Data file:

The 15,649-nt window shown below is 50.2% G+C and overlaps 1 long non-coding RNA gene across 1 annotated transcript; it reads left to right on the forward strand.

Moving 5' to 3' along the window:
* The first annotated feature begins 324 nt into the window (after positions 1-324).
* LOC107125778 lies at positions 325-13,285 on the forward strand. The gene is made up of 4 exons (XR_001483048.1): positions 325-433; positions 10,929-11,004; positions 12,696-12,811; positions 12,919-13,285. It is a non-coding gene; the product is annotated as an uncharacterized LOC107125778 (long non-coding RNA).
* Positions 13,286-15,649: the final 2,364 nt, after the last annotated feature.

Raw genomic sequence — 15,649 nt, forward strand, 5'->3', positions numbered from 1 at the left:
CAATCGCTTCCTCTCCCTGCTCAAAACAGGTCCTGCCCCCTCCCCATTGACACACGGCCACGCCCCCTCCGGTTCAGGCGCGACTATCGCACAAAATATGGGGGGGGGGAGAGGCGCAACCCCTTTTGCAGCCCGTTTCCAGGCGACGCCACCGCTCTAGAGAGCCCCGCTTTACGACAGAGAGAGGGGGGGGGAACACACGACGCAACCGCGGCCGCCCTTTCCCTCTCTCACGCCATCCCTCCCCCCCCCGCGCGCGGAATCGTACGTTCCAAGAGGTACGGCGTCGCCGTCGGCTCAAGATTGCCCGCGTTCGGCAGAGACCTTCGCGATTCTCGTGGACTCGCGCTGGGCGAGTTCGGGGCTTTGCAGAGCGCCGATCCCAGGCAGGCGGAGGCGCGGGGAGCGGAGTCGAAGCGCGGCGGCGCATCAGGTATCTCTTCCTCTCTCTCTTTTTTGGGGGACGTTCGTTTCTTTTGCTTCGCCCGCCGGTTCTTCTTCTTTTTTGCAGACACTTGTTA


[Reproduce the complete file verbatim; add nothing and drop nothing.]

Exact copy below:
The 15,649-nt window shown below is 50.2% G+C and overlaps 1 long non-coding RNA gene across 1 annotated transcript; it reads left to right on the forward strand.

Moving 5' to 3' along the window:
* The first annotated feature begins 324 nt into the window (after positions 1-324).
* LOC107125778 lies at positions 325-13,285 on the forward strand. The gene is made up of 4 exons (XR_001483048.1): positions 325-433; positions 10,929-11,004; positions 12,696-12,811; positions 12,919-13,285. It is a non-coding gene; the product is annotated as an uncharacterized LOC107125778 (long non-coding RNA).
* Positions 13,286-15,649: the final 2,364 nt, after the last annotated feature.

Raw genomic sequence — 15,649 nt, forward strand, 5'->3', positions numbered from 1 at the left:
CAATCGCTTCCTCTCCCTGCTCAAAACAGGTCCTGCCCCCTCCCCATTGACACACGGCCACGCCCCCTCCGGTTCAGGCGCGACTATCGCACAAAATATGGGGGGGGGGAGAGGCGCAACCCCTTTTGCAGCCCGTTTCCAGGCGACGCCACCGCTCTAGAGAGCCCCGCTTTACGACAGAGAGAGGGGGGGGGAACACACGACGCAACCGCGGCCGCCCTTTCCCTCTCTCACGCCATCCCTCCCCCCCCCGCGCGCGGAATCGTACGTTCCAAGAGGTACGGCGTCGCCGTCGGCTCAAGATTGCCCGCGTTCGGCAGAGACCTTCGCGATTCTCGTGGACTCGCGCTGGGCGAGTTCGGGGCTTTGCAGAGCGCCGATCCCAGGCAGGCGGAGGCGCGGGGAGCGGAGTCGAAGCGCGGCGGCGCATCAGGTATCTCTTCCTCTCTCTCTTTTTTGGGGGACGTTCGTTTCTTTTGCTTCGCCCGCCGGTTCTTCTTCTTTTTTGCAGACACTTGTTA